Diabetes (Diabetes Mellitus)

Diabetes (Diabetes Mellitus)

Diabetes is the name given to a group of conditions that make it difficult to use glucose the way it’s meant to be used. The official name is Diabetes Mellitus (Latin for sweet).

All the conditions result in excessive glucose levels in the blood, although get there in different ways. All of them however are due to some deficiency in insulin, either relative or absolute. Think of insulin as the key that unlocks the gate for insulin to get into most cells.

Type 1 Diabetes Mellitus (T1DM) is an autoimmune disease where the body’s immune system attacks the cells in the pancreas that create insulin. This soon causes an absolute deficiency of insulin, and the body is unable to move most of the glucose it’s absorbing.

It requires replacement of the insulin and cannot be treated with just diet or exercise alone.

Type 2 Diabetes Mellitus (T2DM) is considered a relative deficiency of insulin. As the body begins to take on more energy and store this the body makes more insulin to try and store this away. Eventually the receptors become desensitised, so more insulin is made, and later the ability to make insulin is reduced. So while you still have some in production, your body makes less – and your receptors aren’t as receptive.

T2DM is associated with hereditary factors and lifestyle risk factors including diet, insufficient physical activity and being overweight or obesity.

Lifestyle management of diabetes is very possible. It does take some hard work, needs careful monitoring and learning lots of information about exercise and diet, but it is well worth it; however, diabetes medications or insulin replacement may also be required to control blood sugar levels if the glucose or HbA1C levels are particularly high.

Type 2 diabetes occurs mostly in people aged over 40 years old; however, the disease is also becoming increasingly prevalent in younger age groups.

Gestational Diabetes Mellitus (GDM) occurs during pregnancy. The condition usually disappears once the baby is born; however, a history of gestational diabetes increases a woman’s risk of developing type 2 diabetes later in life.

Three to eight percent of pregnant women are affected, and blood sugar levels are monitored quite carefully during pregnancy to detect, diagnose and manage GDM.

The condition may be managed through adopting healthy dietary and exercise habits, although diabetes medication, including insulin, may also be required to manage blood sugar levels.

Gestational diabetes can cause excessive growth and fat in the baby. If the mother’s blood glucose levels remain raised, the baby may be larger than normal. Following delivery, the baby may experience low blood glucose levels, particularly if the mother’s blood glucose levels were raised before the birth.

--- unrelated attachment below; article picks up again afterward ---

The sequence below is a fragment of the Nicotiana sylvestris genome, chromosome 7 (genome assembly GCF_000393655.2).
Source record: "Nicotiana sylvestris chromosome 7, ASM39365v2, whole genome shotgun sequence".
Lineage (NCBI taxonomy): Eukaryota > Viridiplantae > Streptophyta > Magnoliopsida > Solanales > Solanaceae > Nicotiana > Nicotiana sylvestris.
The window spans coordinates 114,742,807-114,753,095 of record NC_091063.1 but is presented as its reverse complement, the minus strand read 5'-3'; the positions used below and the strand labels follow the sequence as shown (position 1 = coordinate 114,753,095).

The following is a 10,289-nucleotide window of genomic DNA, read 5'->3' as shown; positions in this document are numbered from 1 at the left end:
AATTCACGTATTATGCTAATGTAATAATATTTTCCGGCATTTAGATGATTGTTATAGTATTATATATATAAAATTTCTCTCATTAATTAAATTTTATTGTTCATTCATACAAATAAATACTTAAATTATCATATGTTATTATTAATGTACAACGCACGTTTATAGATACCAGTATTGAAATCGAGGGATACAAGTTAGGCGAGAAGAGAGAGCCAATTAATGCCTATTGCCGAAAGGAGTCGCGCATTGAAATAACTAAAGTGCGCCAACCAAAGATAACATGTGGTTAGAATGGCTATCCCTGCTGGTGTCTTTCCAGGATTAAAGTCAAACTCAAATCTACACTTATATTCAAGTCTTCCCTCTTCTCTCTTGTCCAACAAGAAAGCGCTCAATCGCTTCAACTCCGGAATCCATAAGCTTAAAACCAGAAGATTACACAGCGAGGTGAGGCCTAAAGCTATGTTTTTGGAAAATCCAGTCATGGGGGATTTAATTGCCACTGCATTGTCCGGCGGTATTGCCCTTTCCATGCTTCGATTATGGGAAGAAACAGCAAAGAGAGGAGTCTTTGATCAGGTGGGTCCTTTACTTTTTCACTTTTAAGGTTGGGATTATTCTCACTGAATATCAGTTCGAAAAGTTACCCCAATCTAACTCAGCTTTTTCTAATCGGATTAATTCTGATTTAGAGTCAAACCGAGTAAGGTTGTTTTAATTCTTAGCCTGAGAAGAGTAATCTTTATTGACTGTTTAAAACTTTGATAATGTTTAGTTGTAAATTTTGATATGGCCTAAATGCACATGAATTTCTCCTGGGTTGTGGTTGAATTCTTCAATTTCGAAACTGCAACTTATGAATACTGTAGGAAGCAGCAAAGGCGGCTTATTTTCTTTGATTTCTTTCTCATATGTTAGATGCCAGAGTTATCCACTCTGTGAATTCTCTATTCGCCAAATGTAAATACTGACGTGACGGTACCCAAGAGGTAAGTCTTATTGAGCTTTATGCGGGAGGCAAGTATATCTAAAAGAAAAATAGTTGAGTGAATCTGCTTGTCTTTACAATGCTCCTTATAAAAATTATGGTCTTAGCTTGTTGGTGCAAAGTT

Gestational diabetes can be monitored and treated and, if well controlled, these risks are greatly reduced. The baby will not be born with diabetes.

Prediabetes isn’t really a condition, but a name given to people who are at much higher risk of T2DM and have had several high glucose readings, but not high enough to diagnose T2DM formally.

The way to think of having high blood glucose levels is that the body is already beginning to struggle keeping the glucose at the right set point, between 3.4-5.4mmol/L. It’s like standing on an escalator. If you do nothing, you’ll reach the level of T2DM. So here you can get back down to normal sugars, you just have to work against it. It’s very doable with the right guidance.

Complications of diabetes

Why does this glucose level matter? Because if it’s left to run wild, it causes significant damage to the body. These initially affect the smaller blood vessels (microvascular disease) and the organs that are supplied by these, and eventually the larger blood vessels (macrovascular disease) and the organs supplied by those.

Significant complications include

  • Kidney damage (nephropathy) leading to kidney failure
  • Eye damage (retinopathy) leading to blindness
  • Nerve damage (neuropathy) leading to numbness, pain, sores and infections
  • Sexual difficulties (erectile dysfunction
  • Cardiovascular disease (angina, heart attacks, strokes)

Symptoms

Early symptoms of high blood glucose levels include

  • being more thirsty than usual
  • passing more urine
  • feeling tired and lethargic
  • slow-healing wounds
  • itching and skin infections, particularly around the genitals
  • blurred vision
  • nausea and vomiting
  • weight loss
  • mood swings

Testing

Checking for diabetes is prompted if you have a rich family history, have high risk factors for diabetes (check out the Ausdiab T2DM risk assessment tool) and have a chat with your doctor.

Summary

Diabetes is becoming more common. T1DM is diagnosed early, and good control and management is necessary. T2DM is preventable and manageable, and in some cases curable. GDM is most definitely manageable and all pregnant women who undertake shared care with their GP will be tested for this.

But prevention is always key. Keeping a healthy weight, healthy waist circumference, regular physical activity and eating a well balanced healthy diet will keep it at bay, but also make you feel great and get the most out of all your days.

For any questions book in with your doctor at GS Health to have a chat.

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